Diamond Facts

Diamonds are more than sparkly rocks.

Whether you are about to buy a diamond or just researching a term paper you may be interested in diamond facts and information.

What is a Diamond Made Of?

All natural diamonds are made of the same material as the charcoal you burn on the grill or the graphite in the pencil you sketch with. Carbon atoms are bonded together in groups of four in a pyramid shape called a tetrahedron. Each link is equal to every other link in size. This formation of the atoms gives the diamond its hard structure. Diamonds are the hardest naturally occurring substance known to man.

Scientific Facts About Diamonds

Chemical Composition Cn
Chemical Name Carbon
Hardness 10
Specific Gravity 3.52
Atomic Number 6
Atomic Weight 120107
Crystalline System Cubic

History of Diamonds

Some of the most interesting diamond facts involve the importance of the diamond throughout history. It has played an important role in religion, economy, art, and culture since the first diamonds were gathered and polished.

Diamonds have been valued as a gemstone for thousands of years. Although they were mentioned in the Bible, in Exodus, some scientists believe that other minerals may have been called diamonds as well. Diamonds were originally not mined but found along riverbanks. These early diamonds were reserved for kings and priests. Kings would stud leather breastplates with rows of diamonds to keep them safe on the battlefield.

The diamond engagement ring got its start when the Archduke Maximilian of Austria gave a diamond ring to his intended, Mary of Burgundy. More than likely the diamond for that ring came from a mine in India.

India was the most important source of diamonds from the 12th century B.C. until diamonds were discovered in Brazil in the early 1700s. These diamonds were eagerly mined and exported to the point that the deposits were nearly gone completely when extensive deposits of diamonds were discovered in South Africa in the 1860s.

A farmer visiting a neighbor noticed the neighbor's son playing with a beautiful pebble. He admired it and it was given to him by the boy's mother, who stated that there were plenty more around the farm. Later, the pebble was identified as a 21 carat diamond, which was named the Eureka Diamond. This find sparked a diamond rush in 1870.

De Beers founded De Beers Mining Company during the height of the rush in 1880. De Beers currently control the export about 90 percent of the diamonds from South Africa. The company employs an estimated 20,000 people on five continents in different phases of the diamond production process.

The rich deposits in South Africa made diamonds available to the general public for the first time in history.

Facts about Diamond Color

A diamond fact that most people do not know is that a diamond in the purest state is colorless. Most diamonds, however, have at least a slight color to them. Each diamond color is created because of a different situation in their formation. Some of these are:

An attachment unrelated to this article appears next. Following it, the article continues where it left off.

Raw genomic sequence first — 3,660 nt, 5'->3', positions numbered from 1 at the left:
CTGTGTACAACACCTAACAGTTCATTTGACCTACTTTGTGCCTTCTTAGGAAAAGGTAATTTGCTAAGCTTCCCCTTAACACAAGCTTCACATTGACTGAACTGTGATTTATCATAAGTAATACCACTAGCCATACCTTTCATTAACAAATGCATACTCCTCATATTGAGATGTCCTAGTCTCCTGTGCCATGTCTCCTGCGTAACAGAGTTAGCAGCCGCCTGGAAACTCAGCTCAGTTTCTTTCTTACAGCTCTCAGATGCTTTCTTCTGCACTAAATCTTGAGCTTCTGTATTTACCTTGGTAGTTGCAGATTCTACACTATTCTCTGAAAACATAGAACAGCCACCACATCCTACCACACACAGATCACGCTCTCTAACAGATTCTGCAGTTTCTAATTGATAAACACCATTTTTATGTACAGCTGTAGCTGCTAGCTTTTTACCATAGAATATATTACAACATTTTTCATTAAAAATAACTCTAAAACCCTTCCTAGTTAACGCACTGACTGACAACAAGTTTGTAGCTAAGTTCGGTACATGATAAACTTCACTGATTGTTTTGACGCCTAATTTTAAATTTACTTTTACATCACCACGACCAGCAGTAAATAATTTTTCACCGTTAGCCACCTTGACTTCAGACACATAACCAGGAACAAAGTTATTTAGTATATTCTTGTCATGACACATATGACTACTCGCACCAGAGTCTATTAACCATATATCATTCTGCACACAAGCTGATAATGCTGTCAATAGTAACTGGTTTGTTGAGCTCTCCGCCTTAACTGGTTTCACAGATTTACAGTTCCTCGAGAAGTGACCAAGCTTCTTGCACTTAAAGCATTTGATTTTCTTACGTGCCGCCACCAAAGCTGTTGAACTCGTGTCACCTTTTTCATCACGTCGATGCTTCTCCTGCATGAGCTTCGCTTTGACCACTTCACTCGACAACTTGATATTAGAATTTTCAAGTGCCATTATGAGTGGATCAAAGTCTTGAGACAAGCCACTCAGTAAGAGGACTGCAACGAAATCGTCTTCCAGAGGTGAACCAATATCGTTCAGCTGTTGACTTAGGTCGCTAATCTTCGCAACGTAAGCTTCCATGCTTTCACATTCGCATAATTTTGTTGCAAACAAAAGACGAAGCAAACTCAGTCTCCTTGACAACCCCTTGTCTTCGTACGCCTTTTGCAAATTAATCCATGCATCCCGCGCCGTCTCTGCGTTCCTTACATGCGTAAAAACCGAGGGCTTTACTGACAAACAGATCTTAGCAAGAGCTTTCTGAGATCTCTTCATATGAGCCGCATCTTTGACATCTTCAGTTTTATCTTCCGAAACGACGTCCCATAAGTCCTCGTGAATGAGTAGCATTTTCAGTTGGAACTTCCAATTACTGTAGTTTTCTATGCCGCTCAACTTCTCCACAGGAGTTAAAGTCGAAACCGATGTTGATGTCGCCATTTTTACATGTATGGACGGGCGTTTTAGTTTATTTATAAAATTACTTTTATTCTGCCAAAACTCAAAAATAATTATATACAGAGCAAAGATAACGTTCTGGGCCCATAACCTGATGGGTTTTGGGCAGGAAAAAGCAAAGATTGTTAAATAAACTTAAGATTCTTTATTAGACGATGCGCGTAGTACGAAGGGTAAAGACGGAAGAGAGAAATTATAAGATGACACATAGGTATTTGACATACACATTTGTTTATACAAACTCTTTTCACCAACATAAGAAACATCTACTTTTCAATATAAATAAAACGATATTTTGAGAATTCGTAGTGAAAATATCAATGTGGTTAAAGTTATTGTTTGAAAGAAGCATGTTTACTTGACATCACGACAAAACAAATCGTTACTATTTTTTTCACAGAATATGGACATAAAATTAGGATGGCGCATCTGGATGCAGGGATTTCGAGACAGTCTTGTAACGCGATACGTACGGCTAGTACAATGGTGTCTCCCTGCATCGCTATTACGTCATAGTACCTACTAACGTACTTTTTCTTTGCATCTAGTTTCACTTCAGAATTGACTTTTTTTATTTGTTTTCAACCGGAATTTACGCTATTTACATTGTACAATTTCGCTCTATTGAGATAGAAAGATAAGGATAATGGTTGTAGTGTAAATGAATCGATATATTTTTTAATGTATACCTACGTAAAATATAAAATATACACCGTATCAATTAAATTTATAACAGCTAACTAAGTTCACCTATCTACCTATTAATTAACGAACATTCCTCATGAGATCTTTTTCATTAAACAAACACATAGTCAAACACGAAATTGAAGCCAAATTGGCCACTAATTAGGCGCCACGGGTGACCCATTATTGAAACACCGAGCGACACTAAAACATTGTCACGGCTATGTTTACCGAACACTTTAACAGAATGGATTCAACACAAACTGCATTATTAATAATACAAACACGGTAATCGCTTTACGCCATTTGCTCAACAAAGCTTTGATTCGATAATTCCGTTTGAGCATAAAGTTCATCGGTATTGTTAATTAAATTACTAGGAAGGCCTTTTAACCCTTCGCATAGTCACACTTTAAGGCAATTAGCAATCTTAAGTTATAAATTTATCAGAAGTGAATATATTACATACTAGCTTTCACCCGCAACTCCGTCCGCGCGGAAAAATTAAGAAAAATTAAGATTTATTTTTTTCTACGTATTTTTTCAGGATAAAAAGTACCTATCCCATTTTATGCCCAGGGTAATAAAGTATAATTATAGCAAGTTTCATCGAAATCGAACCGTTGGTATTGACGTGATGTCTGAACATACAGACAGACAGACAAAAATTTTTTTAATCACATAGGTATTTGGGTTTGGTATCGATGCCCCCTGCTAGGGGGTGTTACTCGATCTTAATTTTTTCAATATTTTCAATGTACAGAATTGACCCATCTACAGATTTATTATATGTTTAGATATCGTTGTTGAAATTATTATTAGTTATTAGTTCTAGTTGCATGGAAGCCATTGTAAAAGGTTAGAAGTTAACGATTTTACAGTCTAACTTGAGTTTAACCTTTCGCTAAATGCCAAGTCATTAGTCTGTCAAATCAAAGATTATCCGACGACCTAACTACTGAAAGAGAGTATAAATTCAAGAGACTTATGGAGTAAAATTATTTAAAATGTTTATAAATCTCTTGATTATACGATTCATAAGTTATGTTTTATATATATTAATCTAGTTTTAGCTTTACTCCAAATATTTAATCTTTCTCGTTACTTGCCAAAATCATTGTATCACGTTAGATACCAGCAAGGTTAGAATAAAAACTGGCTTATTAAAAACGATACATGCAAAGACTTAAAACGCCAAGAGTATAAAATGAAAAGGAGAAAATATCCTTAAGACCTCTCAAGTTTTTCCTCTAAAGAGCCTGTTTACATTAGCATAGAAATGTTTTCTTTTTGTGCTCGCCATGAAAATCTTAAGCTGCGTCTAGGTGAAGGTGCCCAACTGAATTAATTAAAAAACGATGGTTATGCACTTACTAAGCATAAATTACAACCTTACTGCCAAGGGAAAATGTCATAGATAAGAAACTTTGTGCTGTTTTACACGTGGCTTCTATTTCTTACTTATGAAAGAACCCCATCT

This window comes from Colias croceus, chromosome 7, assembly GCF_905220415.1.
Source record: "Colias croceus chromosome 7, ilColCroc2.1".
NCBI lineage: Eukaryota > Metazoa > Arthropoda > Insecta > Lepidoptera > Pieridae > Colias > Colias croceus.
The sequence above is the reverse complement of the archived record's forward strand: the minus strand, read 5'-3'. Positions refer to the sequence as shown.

• Blue diamonds are caused by the presence of element Boron in the stone.
  • Red, brown, and pink diamonds are caused by a crystal lattice defect which occurs during the formation of the diamond.
  • Yellow diamonds are caused by nitrogen in the diamond.
  • Green diamonds occur when the diamonds are exposed to natural radiation within the earth.
  • Black diamonds are not black but have enough dark inclusions to make them look black.

Other Diamond Facts


There are many other facts about diamonds that cannot be categorized easily but are still interesting.

  • Approximately 65 percent of the world's diamonds come from South Africa.
  • The Kimberley Process Certification System is a United Nations backed system that has nearly eliminated conflict diamonds in Africa.
  • The money made from diamonds in Botswana allows each child to receive a free education through age thirteen.
  • Only about 20 percent of the diamonds mined will be made into a gemstone. The vast majority of diamonds are used in industry.
  • Diamonds have been found in meteorites.
  • The word "diamond" comes from adamas, Greek for "unconquerable and indestructible."
  • The Crater of Diamonds State Park in Arkansas is the world's only diamond mine that is open to the public. Anyone can go there and search for diamonds.
  • The largest diamond ever found was the Cullinan. It was 3,106 carats.
  • If you heat a diamond to 1405 degrees Fahrenheit it will simply disappear without any ash or residue.
  • Diamonds are brittle and will break if hit with a hammer.
  • The way a diamond's weight is measured is by the carat. The word carat is derived from the carob bean. In the past diamond dealers used to balance their scales with carob beans, which had a basic uniformity that helped keep scales more accurate.

Throughout history the diamond has been a symbol of strength and love, associated with magical powers and some are even believed to carry a curse. Entire books have been filled with diamond lore and diamond facts to satisfy the curiosity aroused by these beautiful gems.

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Diamond Facts